Geoffrey Chaucer was one of the first English writers to compose dialogue in regional dialects to reflect the way characters spoke in the different parts of England. In this episode, we explore the dialogue of Chaucer’s northern students in the Reeve’s Tale, and we also examine the Second Shepherd’s Play from the north of England which reflects a similar approach to regional dialects.
Podcast: Play in new window | Download
About sound of “i” and “y”
This difference was very hard for me when learning Norwegian as an English speaker. My brain did not register a difference. I had to make my lips round on “y” even though my brain thought it was silly. Much harder than learning “ae” since we still use the sound but spell it with a. Very interesting to find out English used to make the distinction between “i” and “y”. Many of the Northern dialect words/pronunciations still appear in Norwegian like “slik” and “hjem” for “home”
Thanks for the note about the retention of that distinction in Norwegian. Very interesting!
Interesting to see the northern dialect word for horse in Chaucer’s time was “capill”. This is very similar to the modern Irish (Gaelic) for horse: “capall”
Interesting. I don’t have very good Irish or Gaelic etymology sources. I would have assumed that the word was borrowed from Latin during the period of Roman occupation of southern Britain, but your link suggests that it is a native Gaelic word from the same PIE source as the Latin word.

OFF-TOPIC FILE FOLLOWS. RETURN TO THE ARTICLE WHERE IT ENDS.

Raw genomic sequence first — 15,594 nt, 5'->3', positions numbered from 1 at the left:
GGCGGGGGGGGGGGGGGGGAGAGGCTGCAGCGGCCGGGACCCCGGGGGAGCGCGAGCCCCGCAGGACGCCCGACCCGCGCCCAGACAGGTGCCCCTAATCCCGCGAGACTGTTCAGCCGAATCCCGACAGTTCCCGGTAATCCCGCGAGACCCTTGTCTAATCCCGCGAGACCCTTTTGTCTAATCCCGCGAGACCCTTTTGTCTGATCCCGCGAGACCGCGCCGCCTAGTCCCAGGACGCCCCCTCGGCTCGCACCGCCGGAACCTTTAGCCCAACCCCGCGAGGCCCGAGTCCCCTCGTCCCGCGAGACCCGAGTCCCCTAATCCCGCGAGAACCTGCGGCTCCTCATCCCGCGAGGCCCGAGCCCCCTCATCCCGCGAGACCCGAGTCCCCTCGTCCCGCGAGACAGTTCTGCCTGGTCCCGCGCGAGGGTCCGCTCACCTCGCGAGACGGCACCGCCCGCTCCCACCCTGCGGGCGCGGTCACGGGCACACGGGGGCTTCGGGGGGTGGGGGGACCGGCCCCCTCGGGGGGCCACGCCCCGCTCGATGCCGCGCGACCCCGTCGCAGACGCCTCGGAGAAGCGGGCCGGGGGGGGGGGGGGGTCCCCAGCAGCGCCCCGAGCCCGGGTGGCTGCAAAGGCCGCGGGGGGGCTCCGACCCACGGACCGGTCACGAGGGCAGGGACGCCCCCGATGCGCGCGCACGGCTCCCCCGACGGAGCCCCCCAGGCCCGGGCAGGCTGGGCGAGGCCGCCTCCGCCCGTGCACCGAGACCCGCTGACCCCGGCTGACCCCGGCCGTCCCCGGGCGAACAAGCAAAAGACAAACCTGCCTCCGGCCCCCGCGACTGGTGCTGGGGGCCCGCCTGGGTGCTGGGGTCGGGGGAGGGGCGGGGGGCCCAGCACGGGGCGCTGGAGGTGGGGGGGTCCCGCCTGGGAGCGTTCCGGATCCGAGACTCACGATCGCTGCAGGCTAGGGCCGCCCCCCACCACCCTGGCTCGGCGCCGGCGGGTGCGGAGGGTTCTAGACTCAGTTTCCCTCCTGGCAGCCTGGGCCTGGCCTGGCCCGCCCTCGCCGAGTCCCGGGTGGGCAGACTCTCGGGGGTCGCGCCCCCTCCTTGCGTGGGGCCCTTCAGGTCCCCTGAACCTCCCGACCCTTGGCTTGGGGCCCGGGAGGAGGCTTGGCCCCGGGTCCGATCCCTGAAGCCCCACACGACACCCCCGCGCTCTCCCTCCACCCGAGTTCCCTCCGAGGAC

“Ceffyl” in Welsh.
It’s probably cognate with caballo and cheval
Hi Kevin, are you going to continue producing your podcasts? I listen everyday and am excited to listen to the next new one. Also, did you post The Great Vowel Shift yet? I can’t wait to hear it.
Hi Deborah. Yes, I release a new episode each month – usually about the third week of the month. The story is told chronologically, and I am currently at the end of the 1300s, so I haven’t gotten to the Great Vowel Shift yet. I have discussed some earlier vowel shifts in Middle English, but the Great Vowel Shift will be covered during the 1400s. That means that I will be addressing it in the upcoming year.
When you get to the Great Vowel Shift, you should look up the current Great Lakes Vowel Shift. Linguists are fascinated to see it happening right before their eyes.
Thanks for the suggestion. I might mention the Great Lakes Vowel Shift (or Northern Cities Vowel Shift) in the discussion about the Great Vowel Shift, but I will probably reserve much of that discussion for the later episodes about Modern English, and specifically about American English. I suspect that much of the Modern English period of the podcast will focus on differing vowel sounds within English dialects.